26 August 2014

How to Make the Friends You Need

Of course, I'm referring to book-loving people, A.K.A. the people who should be your friends (if they aren't already).

Haven't you heard? Surrounding yourself with literature lovers is an important part of living a healthy lifestyle. WebMD has published an article describing the physical and psychological benefits of maintaining a friendship. But everybody knows that friendship is far more worthwhile if it's done with the right people. One of the foundations of friendship, believe it or not, is common interests. (Who knew, right?)

Admittedly, my own word choice immediately reminds me of this line.
Image via is-it-dawn-yet.tumblr.com.

That's why it's so simple to meet people who like books: lots of people (although, the number is less than it should be) read!

But there are lots of problems that could get in the way. If you're a student right now in the midst of August, maybe school is on hiatus at the moment, which downsizes your selection of potential friends to choose from. Maybe you're overwhelmed with responsibilities pertaining to your career, academics, family, or extracurricular activities. Perhaps you have social anxiety like me (in which case, I encourage you to find support).

Have no fear! Allow me to offer you plenty of suggestions to meet your newest (and arguably most valuable) friends:

Announce your presence.

What's the first thing we notice about a new person? For most of us, it's their physical appearance.

Put yourself out there by wearing clothes that declare your passion for literature. This could pertain to a specific book that you're deeply interested in, or to something more general (i.e. your hobby of reading).

You have a range of items to choose from: not only clothing, but also accessories and supplies. Whatever your preference is, there is a plethora of items out there to suit it. Do you like jewellery? Hats? Scarves? Awesome! If not, there are also things you can try out, like bookmarks or stationery based upon your favourite stories.

If you're skilled, you can experiment with your own tools and crafts to create original work. All you need is a good idea, a sewing machine or knitting needles, some fabric, and maybe some other resources.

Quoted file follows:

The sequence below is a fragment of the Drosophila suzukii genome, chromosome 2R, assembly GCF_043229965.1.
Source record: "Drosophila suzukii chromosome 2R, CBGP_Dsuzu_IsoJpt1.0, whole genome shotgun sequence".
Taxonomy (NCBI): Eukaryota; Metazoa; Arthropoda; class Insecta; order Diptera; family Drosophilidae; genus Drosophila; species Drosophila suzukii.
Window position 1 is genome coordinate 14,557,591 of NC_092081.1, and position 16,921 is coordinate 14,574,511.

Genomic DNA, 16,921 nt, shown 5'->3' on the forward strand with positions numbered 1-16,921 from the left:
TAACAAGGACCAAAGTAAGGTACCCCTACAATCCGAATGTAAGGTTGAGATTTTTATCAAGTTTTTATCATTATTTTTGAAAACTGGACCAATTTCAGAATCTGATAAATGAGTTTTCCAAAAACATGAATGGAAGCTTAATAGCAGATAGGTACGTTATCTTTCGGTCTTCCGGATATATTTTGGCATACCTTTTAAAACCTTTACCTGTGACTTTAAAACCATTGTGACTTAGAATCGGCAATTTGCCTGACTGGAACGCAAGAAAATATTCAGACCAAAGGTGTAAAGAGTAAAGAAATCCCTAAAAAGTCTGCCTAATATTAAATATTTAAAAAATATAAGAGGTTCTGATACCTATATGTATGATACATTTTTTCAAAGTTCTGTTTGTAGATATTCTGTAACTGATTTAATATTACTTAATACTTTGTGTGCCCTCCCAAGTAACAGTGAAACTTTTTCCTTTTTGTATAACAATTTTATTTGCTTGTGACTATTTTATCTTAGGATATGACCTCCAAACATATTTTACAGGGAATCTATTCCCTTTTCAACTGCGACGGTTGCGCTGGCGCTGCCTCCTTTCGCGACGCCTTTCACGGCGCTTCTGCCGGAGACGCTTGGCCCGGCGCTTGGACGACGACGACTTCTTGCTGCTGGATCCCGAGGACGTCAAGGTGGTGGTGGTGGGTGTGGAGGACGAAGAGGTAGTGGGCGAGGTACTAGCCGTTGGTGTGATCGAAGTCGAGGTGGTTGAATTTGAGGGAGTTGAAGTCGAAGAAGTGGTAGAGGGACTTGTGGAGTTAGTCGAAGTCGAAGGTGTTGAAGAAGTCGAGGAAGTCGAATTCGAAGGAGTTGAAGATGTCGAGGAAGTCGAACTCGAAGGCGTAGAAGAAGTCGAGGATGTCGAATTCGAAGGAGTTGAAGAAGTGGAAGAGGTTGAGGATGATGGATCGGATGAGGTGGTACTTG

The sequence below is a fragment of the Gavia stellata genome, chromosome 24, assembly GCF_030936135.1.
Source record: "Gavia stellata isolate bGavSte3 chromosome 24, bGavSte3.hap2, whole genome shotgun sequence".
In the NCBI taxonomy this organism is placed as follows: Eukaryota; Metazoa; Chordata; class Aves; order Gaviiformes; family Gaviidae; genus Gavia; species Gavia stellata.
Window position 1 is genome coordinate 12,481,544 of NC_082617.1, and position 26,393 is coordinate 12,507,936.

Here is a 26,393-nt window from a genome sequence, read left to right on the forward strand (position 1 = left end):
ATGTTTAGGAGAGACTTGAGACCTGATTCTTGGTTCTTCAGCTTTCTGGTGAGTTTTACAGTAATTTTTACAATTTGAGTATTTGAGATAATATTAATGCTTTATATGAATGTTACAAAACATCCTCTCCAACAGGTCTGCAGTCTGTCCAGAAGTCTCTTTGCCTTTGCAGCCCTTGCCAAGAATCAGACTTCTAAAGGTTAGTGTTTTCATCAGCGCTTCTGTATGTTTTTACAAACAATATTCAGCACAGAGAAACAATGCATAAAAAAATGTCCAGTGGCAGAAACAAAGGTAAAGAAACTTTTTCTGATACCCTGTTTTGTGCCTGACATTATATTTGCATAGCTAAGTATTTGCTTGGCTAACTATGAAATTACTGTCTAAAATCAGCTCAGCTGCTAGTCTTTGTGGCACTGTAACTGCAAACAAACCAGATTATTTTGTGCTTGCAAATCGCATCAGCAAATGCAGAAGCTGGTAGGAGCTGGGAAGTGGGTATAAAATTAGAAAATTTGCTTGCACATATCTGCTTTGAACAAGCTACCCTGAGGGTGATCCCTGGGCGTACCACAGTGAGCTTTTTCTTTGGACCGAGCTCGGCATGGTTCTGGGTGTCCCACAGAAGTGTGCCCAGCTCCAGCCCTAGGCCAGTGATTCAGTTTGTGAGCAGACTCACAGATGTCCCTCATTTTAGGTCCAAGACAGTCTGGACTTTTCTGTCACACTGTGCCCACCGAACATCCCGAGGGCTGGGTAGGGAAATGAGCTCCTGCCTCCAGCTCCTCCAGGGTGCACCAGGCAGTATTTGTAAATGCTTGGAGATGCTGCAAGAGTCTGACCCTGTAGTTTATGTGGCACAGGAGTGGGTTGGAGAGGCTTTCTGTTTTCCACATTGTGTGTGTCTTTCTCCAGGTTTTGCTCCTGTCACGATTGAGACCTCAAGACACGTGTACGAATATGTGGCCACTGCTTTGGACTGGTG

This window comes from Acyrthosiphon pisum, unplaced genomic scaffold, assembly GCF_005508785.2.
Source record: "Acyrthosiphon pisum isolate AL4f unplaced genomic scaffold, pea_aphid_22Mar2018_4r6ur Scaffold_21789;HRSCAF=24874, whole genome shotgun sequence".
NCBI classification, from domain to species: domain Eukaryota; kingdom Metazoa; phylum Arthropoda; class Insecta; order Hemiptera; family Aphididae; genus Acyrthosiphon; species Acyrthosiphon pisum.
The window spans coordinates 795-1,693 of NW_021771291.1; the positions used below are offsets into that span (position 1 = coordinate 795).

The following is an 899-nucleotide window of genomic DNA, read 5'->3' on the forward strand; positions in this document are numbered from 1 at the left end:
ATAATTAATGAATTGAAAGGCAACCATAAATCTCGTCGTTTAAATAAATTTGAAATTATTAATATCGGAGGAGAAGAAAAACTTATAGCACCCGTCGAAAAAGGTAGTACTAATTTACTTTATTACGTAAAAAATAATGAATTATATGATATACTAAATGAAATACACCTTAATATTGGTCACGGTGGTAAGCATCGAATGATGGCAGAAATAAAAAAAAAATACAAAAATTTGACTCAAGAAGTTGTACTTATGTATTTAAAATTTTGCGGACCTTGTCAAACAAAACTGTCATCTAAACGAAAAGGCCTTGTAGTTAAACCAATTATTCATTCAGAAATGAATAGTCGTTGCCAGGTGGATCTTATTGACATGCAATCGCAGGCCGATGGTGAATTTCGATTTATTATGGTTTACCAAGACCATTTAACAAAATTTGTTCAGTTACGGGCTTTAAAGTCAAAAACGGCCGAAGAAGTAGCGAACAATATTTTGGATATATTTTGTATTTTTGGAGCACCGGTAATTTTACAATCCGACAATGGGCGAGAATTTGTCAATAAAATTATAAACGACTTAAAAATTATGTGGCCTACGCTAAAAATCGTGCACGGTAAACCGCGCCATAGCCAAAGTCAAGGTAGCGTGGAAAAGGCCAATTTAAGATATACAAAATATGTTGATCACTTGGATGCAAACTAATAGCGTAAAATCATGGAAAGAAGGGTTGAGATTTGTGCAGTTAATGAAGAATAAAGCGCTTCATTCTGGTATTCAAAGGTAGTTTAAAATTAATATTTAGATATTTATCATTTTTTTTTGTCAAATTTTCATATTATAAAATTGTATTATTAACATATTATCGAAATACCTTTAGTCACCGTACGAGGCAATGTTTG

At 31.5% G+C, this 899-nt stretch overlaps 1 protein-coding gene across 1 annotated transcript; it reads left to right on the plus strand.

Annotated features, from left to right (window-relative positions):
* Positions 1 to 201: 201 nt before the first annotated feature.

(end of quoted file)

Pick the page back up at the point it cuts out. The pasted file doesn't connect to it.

Try your hand at cosplay, too. It's a difficult pastime, but a remarkable and unique one. Whether you make your own outfits or purchase ones that mimic an admired character's, you will be noticed.

The Internet is a great resource for this. Browse stores like Etsy for inspiration, and for more cool items, read this post and this one.

Spend time in the places that matter most.

You might have to rearrange your schedule, but it could very well pay off to begin hanging out in certain places.

Visit the bookstore once a weekend. Wander the library, and investigate the sections that wouldn't normally catch your eye. That way, if you don't meet somebody nice, at least you'll go home with a new book.

Agree to keep in touch.

Well, if you're not sending messages via those The Great Gatsby-style envelopes that I linked you to earlier in this post, you should find another way to have regular correspondence.

It could mean something as simple as talking on the telephone or sending e-mails every once in a while. If you see each other at school or work, even better.

Be creative with this! The two of you should keep your eyes peeled for upcoming book releases or film premieres that you can attend together. Or, host a party with a literary theme.

Stay open-minded.

It's great to find somebody who shares has read and fallen in love with your favourite books. (And if you meet a person whose all-time favourite is the same as your all-time favourite, they're a keeper.)

But sometimes it's better to acquaint yourself with people who haven't even heard of your favourite books. There might be other books that you've both read, which is a good way to begin the conversation, but one surefire method of keeping the conversation going is to discuss other books.

Are there any currently-popular stories that they, or neither of you, have read? Talk about that.

Have they seen a book-to-film adaptation that you haven't yet? Ask them how they would describe it, whether it stayed true to the original story, and if it would be worth watching again.

As your relationship slowly grows in depth, you can ask questions like "What was your first favourite book?" or "What was the first book that made you cry?"

The most ideal question you can ask a prospective friend is: "What are you reading right now?" Then, sit back and watch the enthusiasm grow in their eyes as they begin to recount the most recent object of their affection (so to speak). Don't forget to listen!

Not everybody is going to like everything you do. The most significant thing to remember is that you should always respect what they enjoy--and if they don't respect your interests, it's perfectly justified for you to stop being their friend. (This holds true for all situations, not only book-related ones.)

Do you have a good friend who loves reading? How did you meet him or her? Describe it in the comments!

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